The topic of mortgage refinance has been in and out of the news cycle for what seems like a decade or more. It hasn’t been quite that long, but there are definitely some homeowners who are on their fourth or fifth refinance within the last 10 years. Are they making sound financing decisions or simply chasing the momentum and fever pitch of historically low mortgage rates? I spent four years selling real estate and three years writing mortgage loans, and over that time, I saw people make a number of foolish decisions. That said, there are four main criteria that I consider when helping clients make the decision of refinancing their mortgage and none of the criteria are based on how many times they have refinanced or the recency of their last refinance. Let’s walk through each of the four to better understand when the environment is right for you and your financial situation. 

How much will your rate go down?/How much will you save per month? 

I list this first because, in my opinion, it is the most important component to the overall decision. That said, it isn’t the only component. I would caution anyone who only looks at rate to be careful because solely focusing on rate can lead to a bad decision. For example, if someone only has three years left of their mortgage, even a full 1% drop in rate may not justify a refinance. Comparing the terms of your existing mortgage to the proposed refinances and running the numbers is the only way to know for sure that the refi is a sound financial decision. This is typically the first thing that I do when helping a client analyze their mortgage loan options.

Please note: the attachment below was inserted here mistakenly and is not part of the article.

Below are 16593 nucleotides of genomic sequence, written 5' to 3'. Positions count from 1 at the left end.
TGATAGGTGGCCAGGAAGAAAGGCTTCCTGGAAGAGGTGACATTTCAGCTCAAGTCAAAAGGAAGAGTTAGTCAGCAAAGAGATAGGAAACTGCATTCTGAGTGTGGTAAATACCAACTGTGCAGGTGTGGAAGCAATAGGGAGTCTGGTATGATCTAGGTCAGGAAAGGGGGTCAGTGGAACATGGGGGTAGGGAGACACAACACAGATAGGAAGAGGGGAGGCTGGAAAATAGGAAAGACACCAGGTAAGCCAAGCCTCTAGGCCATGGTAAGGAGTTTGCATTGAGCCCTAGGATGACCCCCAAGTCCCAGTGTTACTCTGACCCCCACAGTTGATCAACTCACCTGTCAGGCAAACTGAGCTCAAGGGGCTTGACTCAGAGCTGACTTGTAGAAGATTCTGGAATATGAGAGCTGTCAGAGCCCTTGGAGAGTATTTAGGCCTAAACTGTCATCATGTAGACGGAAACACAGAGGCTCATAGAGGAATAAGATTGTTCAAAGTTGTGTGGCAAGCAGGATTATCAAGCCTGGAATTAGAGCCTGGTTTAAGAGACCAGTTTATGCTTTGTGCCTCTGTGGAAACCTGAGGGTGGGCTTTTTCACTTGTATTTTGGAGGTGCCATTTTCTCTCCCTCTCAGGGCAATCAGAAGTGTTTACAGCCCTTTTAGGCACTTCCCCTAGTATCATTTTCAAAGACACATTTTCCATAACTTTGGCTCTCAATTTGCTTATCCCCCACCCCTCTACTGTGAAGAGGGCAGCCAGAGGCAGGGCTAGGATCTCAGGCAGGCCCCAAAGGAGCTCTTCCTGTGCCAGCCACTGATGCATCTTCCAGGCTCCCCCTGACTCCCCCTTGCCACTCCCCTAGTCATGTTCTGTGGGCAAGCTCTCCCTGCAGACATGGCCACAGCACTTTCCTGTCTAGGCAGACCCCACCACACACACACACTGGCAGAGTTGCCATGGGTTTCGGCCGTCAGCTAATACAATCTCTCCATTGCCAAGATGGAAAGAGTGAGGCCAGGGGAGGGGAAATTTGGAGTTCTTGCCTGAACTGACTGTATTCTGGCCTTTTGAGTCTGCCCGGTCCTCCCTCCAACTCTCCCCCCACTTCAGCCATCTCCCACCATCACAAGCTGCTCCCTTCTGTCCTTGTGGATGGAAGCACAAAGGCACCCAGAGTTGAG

What is the total amount of closing costs for the new loan? 

This one is often overlooked in the craziness of underwriting and gathering the necessary documents. However, it is critically important to determine if the numbers make sense. For example, if your refinance is going to save you $100 per month and the closing costs are $2500, then you will break even in 25 months. We, then, need to consider how long you plan to stay in the house. In this scenario, I would only recommend moving forward on the refinance if you are planning to stay at least four more years. Otherwise, the total savings is just not meaningful enough.

How does the new loan term compare to the remaining term of your existing loan? 

This measurement can be deceiving in how it relates to your monthly saving. Let’s say you have 23 years left on your existing loan and you refinance into a new 30 year mortgage. The lower monthly payment is a result of the lower rate and the loan term adjusting back to 30 years. Therefore, even though your payment will be lower, it doesn’t mean you are actually saving that amount of money. Continually resetting your loan back to a 15- or 30-year term can become a vicious circle which leads to never actually paying off your mortgage. 

What is the balance on your current mortgage?

Simply looking at the mortgage rate comparison will not give you enough information to determine if a refinance makes sound financial sense. If a mortgage balance is $50,000, we would need a sizable drop in the interest rate to justify the cost and effort as opposed to a $300,000 mortgage where a quarter percent drop in rate could absolutely justify a mortgage refinance. 

In the end, it is imperative that a full and proper analysis be done before paying an application fee or locking a rate. Seek out the advice of a well established mortgage loan officer or your financial advisor and fully understand all of the loan options before making a final determination. This will ensure a sound financial decision. 

Nate Condon